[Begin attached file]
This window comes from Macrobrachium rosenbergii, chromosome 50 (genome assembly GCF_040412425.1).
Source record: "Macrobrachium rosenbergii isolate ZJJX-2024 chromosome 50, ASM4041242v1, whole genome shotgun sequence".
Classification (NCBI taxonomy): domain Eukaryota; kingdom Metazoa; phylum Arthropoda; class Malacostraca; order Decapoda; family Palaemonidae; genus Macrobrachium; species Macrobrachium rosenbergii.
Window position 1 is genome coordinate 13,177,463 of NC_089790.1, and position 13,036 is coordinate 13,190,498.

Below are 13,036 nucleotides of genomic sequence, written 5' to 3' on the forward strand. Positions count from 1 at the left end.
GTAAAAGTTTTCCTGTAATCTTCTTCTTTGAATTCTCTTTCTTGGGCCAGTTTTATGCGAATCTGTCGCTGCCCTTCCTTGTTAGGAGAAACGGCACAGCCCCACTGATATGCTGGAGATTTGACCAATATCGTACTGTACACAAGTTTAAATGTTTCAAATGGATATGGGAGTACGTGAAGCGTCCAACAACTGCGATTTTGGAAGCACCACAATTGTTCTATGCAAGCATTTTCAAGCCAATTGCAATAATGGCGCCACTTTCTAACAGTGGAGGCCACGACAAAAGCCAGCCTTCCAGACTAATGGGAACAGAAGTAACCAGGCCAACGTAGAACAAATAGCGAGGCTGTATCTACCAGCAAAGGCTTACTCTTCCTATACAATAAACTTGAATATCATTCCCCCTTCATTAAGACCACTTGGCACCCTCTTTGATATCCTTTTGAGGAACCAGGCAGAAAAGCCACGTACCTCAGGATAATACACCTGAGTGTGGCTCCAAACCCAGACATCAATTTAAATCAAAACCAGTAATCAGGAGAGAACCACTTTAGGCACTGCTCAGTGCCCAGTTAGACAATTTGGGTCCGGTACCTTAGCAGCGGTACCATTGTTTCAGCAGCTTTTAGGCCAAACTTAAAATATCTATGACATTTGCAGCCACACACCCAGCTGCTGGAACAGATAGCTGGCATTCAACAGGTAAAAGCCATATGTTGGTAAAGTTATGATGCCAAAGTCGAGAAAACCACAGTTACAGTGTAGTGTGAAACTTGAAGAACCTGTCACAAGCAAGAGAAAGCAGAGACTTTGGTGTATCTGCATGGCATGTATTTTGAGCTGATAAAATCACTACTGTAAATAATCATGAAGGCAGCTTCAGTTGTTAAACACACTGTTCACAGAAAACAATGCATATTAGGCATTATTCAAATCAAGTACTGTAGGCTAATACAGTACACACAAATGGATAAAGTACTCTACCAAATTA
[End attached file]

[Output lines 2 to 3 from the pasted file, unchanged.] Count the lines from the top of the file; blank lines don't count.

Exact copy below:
Source record: "Macrobrachium rosenbergii isolate ZJJX-2024 chromosome 50, ASM4041242v1, whole genome shotgun sequence".
Classification (NCBI taxonomy): domain Eukaryota; kingdom Metazoa; phylum Arthropoda; class Malacostraca; order Decapoda; family Palaemonidae; genus Macrobrachium; species Macrobrachium rosenbergii.